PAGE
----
NCPA - National Center for Policy Analysis


August 6, 2004

Doctors may be profiting from asbestos lawsuits by providing false testimony, according to the Wall Street Journal.

In the study (published in Academic Radiology), a team of six independent radiologists, led by Joseph Gitlin of Johns Hopkins, examined 492 X-rays used as evidence in asbestos lawsuits. The radiologists had no knowledge that the X-rays were involved in court cases.

  • In the initial examinations done by "expert witness" physicians, 96 percent of the X-rays were diagnosed as having asbestos-related lung damage.
  • In Gitlin's study, only 4.5 percent of the X-rays were diagnosed with asbestos-related lung damage.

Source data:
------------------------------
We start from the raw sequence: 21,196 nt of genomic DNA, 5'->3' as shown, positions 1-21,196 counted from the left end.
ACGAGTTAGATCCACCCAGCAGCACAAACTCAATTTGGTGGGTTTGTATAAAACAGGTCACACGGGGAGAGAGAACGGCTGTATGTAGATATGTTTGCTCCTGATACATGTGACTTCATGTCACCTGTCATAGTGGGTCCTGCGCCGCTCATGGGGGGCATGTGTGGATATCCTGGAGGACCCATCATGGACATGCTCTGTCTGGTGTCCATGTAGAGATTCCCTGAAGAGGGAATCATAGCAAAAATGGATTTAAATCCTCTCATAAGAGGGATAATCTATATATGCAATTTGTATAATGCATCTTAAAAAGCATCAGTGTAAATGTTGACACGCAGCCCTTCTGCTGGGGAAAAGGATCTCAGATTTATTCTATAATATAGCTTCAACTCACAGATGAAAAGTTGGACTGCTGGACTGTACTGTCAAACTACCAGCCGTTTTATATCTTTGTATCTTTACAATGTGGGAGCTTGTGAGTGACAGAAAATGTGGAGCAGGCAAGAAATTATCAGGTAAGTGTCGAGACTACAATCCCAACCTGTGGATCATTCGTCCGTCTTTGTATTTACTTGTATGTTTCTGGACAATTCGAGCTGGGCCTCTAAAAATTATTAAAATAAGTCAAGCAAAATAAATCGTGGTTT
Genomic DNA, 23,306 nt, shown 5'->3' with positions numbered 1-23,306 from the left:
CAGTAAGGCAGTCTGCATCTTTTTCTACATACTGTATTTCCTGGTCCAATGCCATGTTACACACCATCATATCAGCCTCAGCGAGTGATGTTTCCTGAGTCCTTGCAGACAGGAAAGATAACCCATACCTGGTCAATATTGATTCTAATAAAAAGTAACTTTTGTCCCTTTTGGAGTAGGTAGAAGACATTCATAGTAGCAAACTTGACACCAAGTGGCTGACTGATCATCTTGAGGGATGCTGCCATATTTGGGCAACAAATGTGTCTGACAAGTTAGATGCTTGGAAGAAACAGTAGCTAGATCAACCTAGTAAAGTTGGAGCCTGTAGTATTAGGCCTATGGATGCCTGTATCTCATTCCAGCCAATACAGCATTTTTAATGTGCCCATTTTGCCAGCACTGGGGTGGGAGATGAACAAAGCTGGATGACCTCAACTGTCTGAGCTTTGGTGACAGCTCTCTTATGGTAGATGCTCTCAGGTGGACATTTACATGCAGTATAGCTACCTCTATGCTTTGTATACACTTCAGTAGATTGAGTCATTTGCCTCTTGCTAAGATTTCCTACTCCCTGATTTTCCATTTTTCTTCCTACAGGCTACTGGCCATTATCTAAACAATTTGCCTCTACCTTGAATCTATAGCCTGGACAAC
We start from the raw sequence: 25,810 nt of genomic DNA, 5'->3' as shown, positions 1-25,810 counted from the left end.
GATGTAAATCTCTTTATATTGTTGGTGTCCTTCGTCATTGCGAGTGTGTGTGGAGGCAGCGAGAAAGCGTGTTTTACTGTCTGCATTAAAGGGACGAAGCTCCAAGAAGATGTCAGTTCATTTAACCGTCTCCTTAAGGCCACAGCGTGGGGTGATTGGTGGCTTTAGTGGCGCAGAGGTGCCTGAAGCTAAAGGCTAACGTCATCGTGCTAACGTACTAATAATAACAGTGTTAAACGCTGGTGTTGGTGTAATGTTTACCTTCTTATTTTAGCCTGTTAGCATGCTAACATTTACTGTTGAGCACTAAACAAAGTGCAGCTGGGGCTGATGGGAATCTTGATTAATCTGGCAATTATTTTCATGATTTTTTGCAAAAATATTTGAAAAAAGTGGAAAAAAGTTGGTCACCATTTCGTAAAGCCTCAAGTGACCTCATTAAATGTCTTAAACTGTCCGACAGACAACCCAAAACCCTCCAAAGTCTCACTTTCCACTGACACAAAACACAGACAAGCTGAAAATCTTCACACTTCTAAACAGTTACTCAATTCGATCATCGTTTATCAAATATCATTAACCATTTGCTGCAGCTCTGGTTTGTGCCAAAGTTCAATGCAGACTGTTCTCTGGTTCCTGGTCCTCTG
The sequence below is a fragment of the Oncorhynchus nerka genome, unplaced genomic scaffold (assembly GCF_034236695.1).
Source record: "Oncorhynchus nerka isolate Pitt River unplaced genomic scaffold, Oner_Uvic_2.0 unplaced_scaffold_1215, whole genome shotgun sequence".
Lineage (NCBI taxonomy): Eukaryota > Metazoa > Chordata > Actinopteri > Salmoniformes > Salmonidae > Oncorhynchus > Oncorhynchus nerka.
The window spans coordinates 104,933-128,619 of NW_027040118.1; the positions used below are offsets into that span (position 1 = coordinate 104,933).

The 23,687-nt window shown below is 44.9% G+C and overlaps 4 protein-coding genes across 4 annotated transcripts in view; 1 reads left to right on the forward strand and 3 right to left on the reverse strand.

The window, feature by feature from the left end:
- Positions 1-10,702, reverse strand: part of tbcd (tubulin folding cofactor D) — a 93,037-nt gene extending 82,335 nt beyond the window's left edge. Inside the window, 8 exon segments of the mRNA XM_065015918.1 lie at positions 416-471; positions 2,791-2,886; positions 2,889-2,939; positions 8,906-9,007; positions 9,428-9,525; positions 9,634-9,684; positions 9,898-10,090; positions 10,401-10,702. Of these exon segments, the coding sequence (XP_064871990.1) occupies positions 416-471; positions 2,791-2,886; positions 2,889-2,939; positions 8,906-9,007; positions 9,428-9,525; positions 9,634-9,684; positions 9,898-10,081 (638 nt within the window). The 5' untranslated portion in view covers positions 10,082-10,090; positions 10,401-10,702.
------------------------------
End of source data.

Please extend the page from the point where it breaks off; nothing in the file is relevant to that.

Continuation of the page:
• The initial examinations revealed that none of the X-rays during the trials were diagnosed as "completely normal," but 38 percent of the X-rays in Gitlin's study were considered "completely normal."

In other words, some physicians are compromising ethics and truth in order to profit from large payments for being "expert witnesses."

Several asbestos lawsuits are currently pending in federal and state courts, and about 60 U.S. companies named in litigation are seeking voluntary bankruptcy.

Source: Editorial, "Not X-Ray Vision," Opinion, Wall Street Journal, August 5, 2004; Joseph N. Gitlin, et al, "Comparison of 'B' Readers -- Interpretations of Chest Radiographs for Asbestos Related Changes," and Murray L. Janower, Leonard Berlin, "'B' Readers? Radiographic Interpretations in Asbestos Litigation: Is Something Rotten in the Courtroom?" Academic Radiology 11, no. 8, August 2004.

For WSJ text (subscription required):,,SB109166037327983345,00.html?mod=opinion


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